Hindustan Aeronautics Limited (HAL) carried out some critical tests on its latest platform named Light Utility Helicopter (LUH), in the city on Tuesday.

by Nandu Andhare

Speaking exclusively to The Hitavada, HAL’s Chief Test Pilot Wg Cdr Unnikrishna Pillay(Retd) informed that the LUH has tremendous demand from all the three wings of Defence services, mainly for its utility of being used as an Air Ambulance, that can carry two stretchers, one doctor and one attendant, or load of 1.2 tons, besides the crew of two. Moreover, the ageing fleet of Chetaks and Cheetahs are becoming more demanding with regards to its maintenance and increasing demands of the Services of getting a better, more modern platform, with superior avionics, to meet its requirements of operating in adverse weather conditions like hot climate, cold climate, high altitude pickets, mountains and valleys and the missions over the sea. “The Chetaks and Cheetahs,” said Wg Cdr Unnikrishna, “I have served very successfully for 50 years now and time has come to replace them.

The LUHs are suitably designed and are easy to maintain because of indigenous technology and can be suitably modified to suit the requirements of the buyer. Moreover, with Indian economy looking up, LUH assures us of a big market for its use. India used to earlier tie up with a foreign manufacturer to design a chopper for our use, costing a fortune. Today, we have the technology to design a platform suitable to our needs.”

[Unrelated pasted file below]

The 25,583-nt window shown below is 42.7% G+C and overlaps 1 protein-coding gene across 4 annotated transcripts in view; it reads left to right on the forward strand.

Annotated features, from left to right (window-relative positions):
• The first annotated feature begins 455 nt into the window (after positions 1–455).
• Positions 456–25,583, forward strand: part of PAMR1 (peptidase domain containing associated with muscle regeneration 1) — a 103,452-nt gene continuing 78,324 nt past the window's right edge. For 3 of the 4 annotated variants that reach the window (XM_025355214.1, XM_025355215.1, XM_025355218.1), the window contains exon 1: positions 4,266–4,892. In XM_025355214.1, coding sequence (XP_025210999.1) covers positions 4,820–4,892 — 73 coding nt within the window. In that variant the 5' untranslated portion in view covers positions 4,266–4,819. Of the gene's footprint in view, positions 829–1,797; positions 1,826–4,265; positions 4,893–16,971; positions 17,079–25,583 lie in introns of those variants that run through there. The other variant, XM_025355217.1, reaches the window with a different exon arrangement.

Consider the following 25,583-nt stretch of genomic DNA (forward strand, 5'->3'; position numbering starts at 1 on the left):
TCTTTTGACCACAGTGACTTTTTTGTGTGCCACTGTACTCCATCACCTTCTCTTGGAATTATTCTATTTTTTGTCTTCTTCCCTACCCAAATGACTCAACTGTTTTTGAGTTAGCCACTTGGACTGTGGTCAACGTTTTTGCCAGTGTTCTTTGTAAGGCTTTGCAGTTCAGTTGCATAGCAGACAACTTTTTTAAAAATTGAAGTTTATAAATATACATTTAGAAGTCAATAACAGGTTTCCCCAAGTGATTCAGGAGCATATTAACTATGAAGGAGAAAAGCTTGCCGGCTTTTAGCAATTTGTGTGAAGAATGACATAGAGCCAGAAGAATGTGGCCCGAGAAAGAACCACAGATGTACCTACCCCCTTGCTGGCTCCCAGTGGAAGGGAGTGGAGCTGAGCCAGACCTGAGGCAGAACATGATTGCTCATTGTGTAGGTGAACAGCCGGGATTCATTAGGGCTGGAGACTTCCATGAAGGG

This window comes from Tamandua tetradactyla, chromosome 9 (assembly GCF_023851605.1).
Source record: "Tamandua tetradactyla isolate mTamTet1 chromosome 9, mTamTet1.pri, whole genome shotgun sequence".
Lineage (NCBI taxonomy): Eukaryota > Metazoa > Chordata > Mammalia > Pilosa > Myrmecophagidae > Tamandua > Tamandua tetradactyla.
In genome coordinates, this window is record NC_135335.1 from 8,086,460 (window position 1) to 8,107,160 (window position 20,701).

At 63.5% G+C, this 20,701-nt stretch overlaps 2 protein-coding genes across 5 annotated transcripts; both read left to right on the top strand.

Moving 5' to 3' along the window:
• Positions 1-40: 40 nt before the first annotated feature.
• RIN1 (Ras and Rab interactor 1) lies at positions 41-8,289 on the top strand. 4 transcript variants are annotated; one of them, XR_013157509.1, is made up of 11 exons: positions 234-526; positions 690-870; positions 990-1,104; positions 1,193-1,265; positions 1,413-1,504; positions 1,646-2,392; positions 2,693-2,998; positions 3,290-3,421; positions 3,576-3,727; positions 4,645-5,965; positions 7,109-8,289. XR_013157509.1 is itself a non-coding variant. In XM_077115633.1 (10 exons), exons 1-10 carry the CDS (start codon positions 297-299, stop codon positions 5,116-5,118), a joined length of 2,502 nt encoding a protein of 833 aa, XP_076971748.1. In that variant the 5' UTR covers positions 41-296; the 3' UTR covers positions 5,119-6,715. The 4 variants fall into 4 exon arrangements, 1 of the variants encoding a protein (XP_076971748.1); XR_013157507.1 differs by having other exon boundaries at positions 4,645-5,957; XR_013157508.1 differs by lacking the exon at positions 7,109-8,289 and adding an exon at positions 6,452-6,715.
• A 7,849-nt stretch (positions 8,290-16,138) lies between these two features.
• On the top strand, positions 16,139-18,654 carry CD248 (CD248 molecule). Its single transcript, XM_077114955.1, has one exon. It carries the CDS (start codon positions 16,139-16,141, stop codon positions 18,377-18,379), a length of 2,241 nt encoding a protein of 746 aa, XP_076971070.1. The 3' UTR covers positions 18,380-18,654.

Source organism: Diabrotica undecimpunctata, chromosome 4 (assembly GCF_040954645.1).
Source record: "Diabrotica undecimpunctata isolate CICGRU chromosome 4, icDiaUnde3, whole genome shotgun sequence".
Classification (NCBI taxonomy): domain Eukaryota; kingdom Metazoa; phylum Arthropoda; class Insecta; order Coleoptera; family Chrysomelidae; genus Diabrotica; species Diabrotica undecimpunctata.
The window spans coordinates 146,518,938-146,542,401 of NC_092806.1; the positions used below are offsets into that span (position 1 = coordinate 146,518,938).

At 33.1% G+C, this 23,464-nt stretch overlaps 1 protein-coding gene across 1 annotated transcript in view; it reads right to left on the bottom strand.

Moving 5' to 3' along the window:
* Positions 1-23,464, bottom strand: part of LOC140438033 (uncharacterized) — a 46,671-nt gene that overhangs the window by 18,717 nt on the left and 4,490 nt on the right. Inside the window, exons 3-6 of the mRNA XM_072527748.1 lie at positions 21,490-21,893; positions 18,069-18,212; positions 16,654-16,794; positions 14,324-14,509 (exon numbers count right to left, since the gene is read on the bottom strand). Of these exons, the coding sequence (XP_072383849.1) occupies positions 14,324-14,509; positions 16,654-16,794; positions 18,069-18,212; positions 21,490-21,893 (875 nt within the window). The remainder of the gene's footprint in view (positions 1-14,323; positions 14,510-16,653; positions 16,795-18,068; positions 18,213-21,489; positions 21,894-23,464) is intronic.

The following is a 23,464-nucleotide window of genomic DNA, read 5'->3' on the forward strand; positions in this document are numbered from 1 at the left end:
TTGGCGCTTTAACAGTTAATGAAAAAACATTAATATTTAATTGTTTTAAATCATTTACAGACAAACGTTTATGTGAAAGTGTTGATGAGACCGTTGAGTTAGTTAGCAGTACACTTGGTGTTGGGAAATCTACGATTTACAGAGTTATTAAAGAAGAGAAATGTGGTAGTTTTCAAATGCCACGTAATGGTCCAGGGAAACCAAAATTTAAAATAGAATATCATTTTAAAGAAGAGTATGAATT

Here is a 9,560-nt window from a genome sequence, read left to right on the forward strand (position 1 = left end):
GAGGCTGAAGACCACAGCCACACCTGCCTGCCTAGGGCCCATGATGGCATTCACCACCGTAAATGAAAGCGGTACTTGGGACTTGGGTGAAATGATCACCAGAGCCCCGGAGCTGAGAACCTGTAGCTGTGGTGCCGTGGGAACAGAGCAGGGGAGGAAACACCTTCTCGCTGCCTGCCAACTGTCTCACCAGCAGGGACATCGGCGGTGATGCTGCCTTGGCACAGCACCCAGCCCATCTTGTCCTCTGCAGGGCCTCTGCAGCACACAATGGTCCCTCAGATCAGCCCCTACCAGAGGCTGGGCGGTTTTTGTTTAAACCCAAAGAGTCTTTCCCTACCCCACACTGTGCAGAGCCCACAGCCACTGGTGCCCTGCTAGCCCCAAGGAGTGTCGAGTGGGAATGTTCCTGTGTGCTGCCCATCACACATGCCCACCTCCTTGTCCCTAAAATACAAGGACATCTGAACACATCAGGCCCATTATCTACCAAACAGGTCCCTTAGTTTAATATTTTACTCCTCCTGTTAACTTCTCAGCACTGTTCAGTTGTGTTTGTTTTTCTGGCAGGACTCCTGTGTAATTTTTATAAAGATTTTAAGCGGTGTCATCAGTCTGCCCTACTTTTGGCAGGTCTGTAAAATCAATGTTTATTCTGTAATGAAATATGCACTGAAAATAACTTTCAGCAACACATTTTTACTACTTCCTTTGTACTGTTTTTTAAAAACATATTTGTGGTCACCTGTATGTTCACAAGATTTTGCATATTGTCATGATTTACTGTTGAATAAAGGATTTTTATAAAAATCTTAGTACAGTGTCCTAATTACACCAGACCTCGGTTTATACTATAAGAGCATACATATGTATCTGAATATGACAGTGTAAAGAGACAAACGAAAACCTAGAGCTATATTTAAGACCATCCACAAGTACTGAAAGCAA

The LUH has high-tech computers on board, has its own cooling system, which needs to be monitored in hot weather conditions. Similarly, gear box with oil with thermal cooling system, engine and other things that are critical, need to be tested in such hot weather conditions. “So, we parked the chopper on the tarmac, exposed it to the Sun and let it absorb the outside heat, so as to give us data on how the various systems on board are behaving in such trying conditions. There are temperature sensors fitted on the chopper at various points that provide data to the systems monitoring on the ground and on reaching the limit prescribed, it alerts the pilot. There are designers and technicians on the ground who will monitor flaws, if any, and avoid risks,” Wg Cdr Unnikrishna told The Hitavada.

LUH has also has a good civil market, which will flourish ,once the Defence services start using the choppers and its trained Crew and technicians are available after their retirement, to fly in the civil service. HAL is a huge organisation having more than 30,000 employees, with factories in Karnataka, Maharashtra, Orissa, UP and Kerala. “There is one coming up in Goa now. I have been with HAL since 1999 , after retiring from the Indian Air Force and currently stationed at Bangalore,” explained Wg Cdr Unnikrishna Pillay.

Asked about his next visit, Wg Cdr Pillay gave that handsome boyish smile and said, “Yes, but with a Multirole Helicopter, a heavy lift machine, designed by HAL. But, it will take three years for that.”

Asked about his completion of the mission in Nagpur, Wg Cdr Pillay reiterated, “Yes. Now, we fly out on Wednesday and reach Bangalore. We will later go to Leh for the cold weather tests”.